Automate Packet Acceleration configuration using DPDK on Amazon EKS
Packet acceleration is a key component in achieving performance efficiency for your workloads. Packet acceleration lets you optimize your workloads to get maximum throughput, high network bandwidth, minimal latency, and reduced cost. Industries such as Telco, Media & Entertainment, Robotics, and Internet of Things (IOT) have been key users of packet acceleration using SRIOV (Single Root I/O Virtualization) and DPDK (Data Plane Development Kit) to cater for their high computing requirements.
SRIOV enables hardware-based acceleration in a virtualized environment that provides higher I/O performance, lower CPU utilization, higher packet per second (PPS) performance, and lower latency. DPDK provides software-based development kit, which bypasses the operating system (OS) kernel and reduces packet processing overhead, resulting in performance improvement and lower latency.
In this blog, we explain in detail how to achieve packet acceleration for your Kubernetes workloads on Amazon Elastic Kubernetes Service (Amazon EKS). We also discuss in detail the automation process for your Amazon EKS worker node.
SRIOV is supported in Elastic Network Adapter (ENA) on the Amazon Elastic Compute Cloud (Amazon EC2) Linux instances. Currently, all EC2 instances, except T2, support ENA drivers by default. Amazon Linux 2-based Amazon Machine Images (AMI), including Amazon EKS optimized AMIs, have ENA drivers enabled by default. Moreover, many other popular Linux-based AMIs from other vendors also support the ENA driver by default. Refer to this documentation for further details. In this blog, we will use Amazon EKS optimized Amazon Linux 2 AMI.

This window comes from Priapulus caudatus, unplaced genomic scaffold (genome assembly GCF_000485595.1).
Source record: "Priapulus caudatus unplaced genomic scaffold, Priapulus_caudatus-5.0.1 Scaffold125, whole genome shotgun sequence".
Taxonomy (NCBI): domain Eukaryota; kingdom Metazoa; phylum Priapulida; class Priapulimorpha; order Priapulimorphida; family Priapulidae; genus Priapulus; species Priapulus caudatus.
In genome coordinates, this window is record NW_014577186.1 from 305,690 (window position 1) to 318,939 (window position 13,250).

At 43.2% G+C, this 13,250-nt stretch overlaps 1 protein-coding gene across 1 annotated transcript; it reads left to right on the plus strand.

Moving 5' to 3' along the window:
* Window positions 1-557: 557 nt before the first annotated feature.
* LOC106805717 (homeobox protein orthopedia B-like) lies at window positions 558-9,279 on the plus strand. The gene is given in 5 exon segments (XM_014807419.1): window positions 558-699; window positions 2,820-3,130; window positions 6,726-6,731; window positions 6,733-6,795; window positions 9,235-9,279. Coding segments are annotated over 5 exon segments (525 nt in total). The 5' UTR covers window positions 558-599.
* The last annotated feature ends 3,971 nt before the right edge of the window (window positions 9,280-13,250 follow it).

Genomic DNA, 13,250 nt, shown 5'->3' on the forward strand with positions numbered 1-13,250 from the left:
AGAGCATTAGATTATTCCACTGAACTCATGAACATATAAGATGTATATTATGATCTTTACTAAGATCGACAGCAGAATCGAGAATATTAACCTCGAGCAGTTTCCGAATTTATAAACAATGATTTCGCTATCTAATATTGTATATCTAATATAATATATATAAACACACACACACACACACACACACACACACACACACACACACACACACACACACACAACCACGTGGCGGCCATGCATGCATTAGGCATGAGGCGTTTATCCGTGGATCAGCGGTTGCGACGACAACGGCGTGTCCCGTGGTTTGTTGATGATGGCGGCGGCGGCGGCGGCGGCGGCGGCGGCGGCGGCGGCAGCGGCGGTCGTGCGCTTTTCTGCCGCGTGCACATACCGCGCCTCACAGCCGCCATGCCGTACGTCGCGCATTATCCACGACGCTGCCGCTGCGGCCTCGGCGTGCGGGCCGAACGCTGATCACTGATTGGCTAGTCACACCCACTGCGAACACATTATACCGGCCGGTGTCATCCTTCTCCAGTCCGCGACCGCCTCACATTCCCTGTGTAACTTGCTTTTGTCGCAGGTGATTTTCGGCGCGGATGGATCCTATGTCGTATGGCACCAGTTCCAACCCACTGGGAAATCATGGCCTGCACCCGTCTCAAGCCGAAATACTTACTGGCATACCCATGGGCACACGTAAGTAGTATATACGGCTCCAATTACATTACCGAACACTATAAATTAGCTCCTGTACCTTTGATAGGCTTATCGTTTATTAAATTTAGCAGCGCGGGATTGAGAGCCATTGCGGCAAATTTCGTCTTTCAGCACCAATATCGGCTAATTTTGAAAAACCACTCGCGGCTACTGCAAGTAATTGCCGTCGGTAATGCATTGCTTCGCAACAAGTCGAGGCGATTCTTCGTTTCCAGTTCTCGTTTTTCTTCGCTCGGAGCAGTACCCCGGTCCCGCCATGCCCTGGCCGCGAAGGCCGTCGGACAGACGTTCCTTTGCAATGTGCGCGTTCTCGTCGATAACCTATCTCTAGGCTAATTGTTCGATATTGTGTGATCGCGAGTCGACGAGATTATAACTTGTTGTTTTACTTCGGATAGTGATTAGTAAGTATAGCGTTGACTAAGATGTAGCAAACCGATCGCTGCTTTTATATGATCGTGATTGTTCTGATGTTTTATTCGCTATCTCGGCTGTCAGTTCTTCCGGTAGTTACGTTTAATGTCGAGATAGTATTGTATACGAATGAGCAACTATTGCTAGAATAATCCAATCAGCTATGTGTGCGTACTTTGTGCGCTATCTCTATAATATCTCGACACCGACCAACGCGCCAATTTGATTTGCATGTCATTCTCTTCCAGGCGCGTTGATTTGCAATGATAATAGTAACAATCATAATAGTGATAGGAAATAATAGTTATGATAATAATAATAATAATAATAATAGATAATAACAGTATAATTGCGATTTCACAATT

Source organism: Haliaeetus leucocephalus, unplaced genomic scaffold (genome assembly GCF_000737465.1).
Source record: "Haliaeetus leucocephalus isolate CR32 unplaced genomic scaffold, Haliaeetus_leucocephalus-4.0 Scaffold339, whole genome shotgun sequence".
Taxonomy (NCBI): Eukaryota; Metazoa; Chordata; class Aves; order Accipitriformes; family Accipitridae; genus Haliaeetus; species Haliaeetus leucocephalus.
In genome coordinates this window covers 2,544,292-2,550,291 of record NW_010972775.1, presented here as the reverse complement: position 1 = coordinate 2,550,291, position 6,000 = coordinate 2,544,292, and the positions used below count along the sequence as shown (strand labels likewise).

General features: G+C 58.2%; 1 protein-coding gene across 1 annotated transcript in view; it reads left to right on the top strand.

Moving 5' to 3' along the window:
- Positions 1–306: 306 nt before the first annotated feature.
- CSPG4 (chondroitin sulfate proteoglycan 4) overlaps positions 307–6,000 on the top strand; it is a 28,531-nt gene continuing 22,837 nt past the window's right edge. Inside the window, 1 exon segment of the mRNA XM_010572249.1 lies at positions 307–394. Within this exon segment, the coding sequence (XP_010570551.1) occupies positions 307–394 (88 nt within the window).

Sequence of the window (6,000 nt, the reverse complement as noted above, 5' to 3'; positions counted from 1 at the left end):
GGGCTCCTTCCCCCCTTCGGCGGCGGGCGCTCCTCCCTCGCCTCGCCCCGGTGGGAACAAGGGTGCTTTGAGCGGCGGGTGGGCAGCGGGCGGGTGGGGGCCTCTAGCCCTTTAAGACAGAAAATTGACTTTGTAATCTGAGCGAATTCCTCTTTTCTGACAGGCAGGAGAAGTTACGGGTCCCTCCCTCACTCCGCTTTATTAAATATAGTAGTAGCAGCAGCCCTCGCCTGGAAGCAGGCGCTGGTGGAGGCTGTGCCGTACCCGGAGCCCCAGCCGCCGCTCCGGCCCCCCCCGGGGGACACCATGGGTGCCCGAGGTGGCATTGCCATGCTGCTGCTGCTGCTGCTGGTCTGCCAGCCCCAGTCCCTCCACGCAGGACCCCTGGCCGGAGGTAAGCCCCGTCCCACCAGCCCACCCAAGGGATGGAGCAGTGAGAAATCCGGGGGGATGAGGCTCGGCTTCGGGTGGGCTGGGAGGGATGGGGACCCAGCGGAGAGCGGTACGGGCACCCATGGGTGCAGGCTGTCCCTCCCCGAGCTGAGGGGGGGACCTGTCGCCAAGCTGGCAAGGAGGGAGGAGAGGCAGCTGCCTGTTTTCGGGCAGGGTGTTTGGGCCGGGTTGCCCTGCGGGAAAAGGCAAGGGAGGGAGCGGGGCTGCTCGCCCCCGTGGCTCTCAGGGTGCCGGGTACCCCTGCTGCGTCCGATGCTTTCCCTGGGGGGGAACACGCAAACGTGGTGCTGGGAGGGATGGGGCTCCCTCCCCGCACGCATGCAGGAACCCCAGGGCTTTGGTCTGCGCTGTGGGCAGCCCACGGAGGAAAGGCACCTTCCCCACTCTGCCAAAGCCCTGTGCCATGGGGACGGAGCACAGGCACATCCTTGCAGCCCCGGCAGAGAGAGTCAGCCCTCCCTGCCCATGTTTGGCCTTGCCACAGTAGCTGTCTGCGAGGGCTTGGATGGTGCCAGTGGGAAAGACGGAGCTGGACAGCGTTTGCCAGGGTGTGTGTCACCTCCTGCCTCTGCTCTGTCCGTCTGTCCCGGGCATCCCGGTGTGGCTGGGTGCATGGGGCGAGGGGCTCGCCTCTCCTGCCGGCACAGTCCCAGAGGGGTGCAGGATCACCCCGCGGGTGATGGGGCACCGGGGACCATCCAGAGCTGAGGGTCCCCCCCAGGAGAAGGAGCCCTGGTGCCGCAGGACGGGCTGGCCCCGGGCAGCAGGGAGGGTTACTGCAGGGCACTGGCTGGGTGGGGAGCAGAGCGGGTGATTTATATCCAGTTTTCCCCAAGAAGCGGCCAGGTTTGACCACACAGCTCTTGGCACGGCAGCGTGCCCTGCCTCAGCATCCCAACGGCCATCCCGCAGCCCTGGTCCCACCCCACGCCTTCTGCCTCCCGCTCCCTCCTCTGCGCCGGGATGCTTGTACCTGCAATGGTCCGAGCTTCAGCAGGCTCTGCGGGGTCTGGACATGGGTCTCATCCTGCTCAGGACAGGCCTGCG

Now that you have SRIOV enabled AMI and instance, the automation steps to enable DPDK on your Amazon EKS worker nodes follow.
The sample AWS CloudFormation template that is included in the git repo is for creating the Amazon EKS node-group only. Furthermore, the following resources must be created beforehand, and the values used as part of the variables that are used for the NodeGroup CloudFormation stack creation.
- VPC ID
- WokerNode Primary Interface (eth0) Subnet ID: This is the primary subnet for worker node (used for the Kubernetes primary interface, i.e., aws-vpc-cni).
- Multus Subnets Groups ID: The list of multus subnets used to create the DPDK/Multus interfaces. Interfaces are created on the worker node in same order as subnet list.
- DPDK S3 Bucket: This is where the DPDK scripts are called during the userdata initialization. The scripts can be found at the s3-content/user-data-support-files folder that is included in the git repo.
- Multus S3 Bucket: This is where the zipped Multus AWS Lambda function code is stored.
- EKS Cluster: The value that is required is the Amazon EKS Cluster Name.
- EKS Security Group: The security group ID that was created alongside the Amazon EKS cluster.
DPDK setup on worker nodes
Your DPDK enabled workloads, have the DPDK library to achieve packet acceleration. The underlying worker nodes need to configure and automate below steps with Amazon EC2 userdata:
- Install Linux libraries, ENA compatible drivers, and patches needed for DPDK and huge pages setup
- Linux sysctl configuration as per the workload requirement
- Configure any hugepages configuration and setup CPUAffinity for the system based on your NUMA configuration
- Enabling secondary interfaces used by your workloads
- Bind your secondary interfaces with DPDK drivers, such as vfio-pci driver